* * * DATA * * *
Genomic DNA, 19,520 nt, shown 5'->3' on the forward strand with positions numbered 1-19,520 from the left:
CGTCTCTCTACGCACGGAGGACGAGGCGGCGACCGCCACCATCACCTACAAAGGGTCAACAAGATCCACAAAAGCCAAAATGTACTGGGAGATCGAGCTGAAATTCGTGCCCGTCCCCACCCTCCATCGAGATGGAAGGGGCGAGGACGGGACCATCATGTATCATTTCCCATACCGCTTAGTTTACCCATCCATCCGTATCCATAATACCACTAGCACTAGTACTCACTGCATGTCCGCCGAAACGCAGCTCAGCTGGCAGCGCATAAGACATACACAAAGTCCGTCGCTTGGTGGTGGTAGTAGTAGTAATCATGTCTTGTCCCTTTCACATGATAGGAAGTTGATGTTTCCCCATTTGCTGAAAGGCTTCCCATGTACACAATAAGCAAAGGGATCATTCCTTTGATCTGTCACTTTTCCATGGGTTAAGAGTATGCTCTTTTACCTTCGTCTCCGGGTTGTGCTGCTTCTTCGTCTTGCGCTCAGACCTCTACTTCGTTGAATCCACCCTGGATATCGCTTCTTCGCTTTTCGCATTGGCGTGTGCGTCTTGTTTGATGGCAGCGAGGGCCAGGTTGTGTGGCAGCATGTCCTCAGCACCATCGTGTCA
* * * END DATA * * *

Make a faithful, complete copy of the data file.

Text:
Genomic DNA, 19,520 nt, shown 5'->3' on the forward strand with positions numbered 1-19,520 from the left:
CGTCTCTCTACGCACGGAGGACGAGGCGGCGACCGCCACCATCACCTACAAAGGGTCAACAAGATCCACAAAAGCCAAAATGTACTGGGAGATCGAGCTGAAATTCGTGCCCGTCCCCACCCTCCATCGAGATGGAAGGGGCGAGGACGGGACCATCATGTATCATTTCCCATACCGCTTAGTTTACCCATCCATCCGTATCCATAATACCACTAGCACTAGTACTCACTGCATGTCCGCCGAAACGCAGCTCAGCTGGCAGCGCATAAGACATACACAAAGTCCGTCGCTTGGTGGTGGTAGTAGTAGTAATCATGTCTTGTCCCTTTCACATGATAGGAAGTTGATGTTTCCCCATTTGCTGAAAGGCTTCCCATGTACACAATAAGCAAAGGGATCATTCCTTTGATCTGTCACTTTTCCATGGGTTAAGAGTATGCTCTTTTACCTTCGTCTCCGGGTTGTGCTGCTTCTTCGTCTTGCGCTCAGACCTCTACTTCGTTGAATCCACCCTGGATATCGCTTCTTCGCTTTTCGCATTGGCGTGTGCGTCTTGTTTGATGGCAGCGAGGGCCAGGTTGTGTGGCAGCATGTCCTCAGCACCATCGTGTCA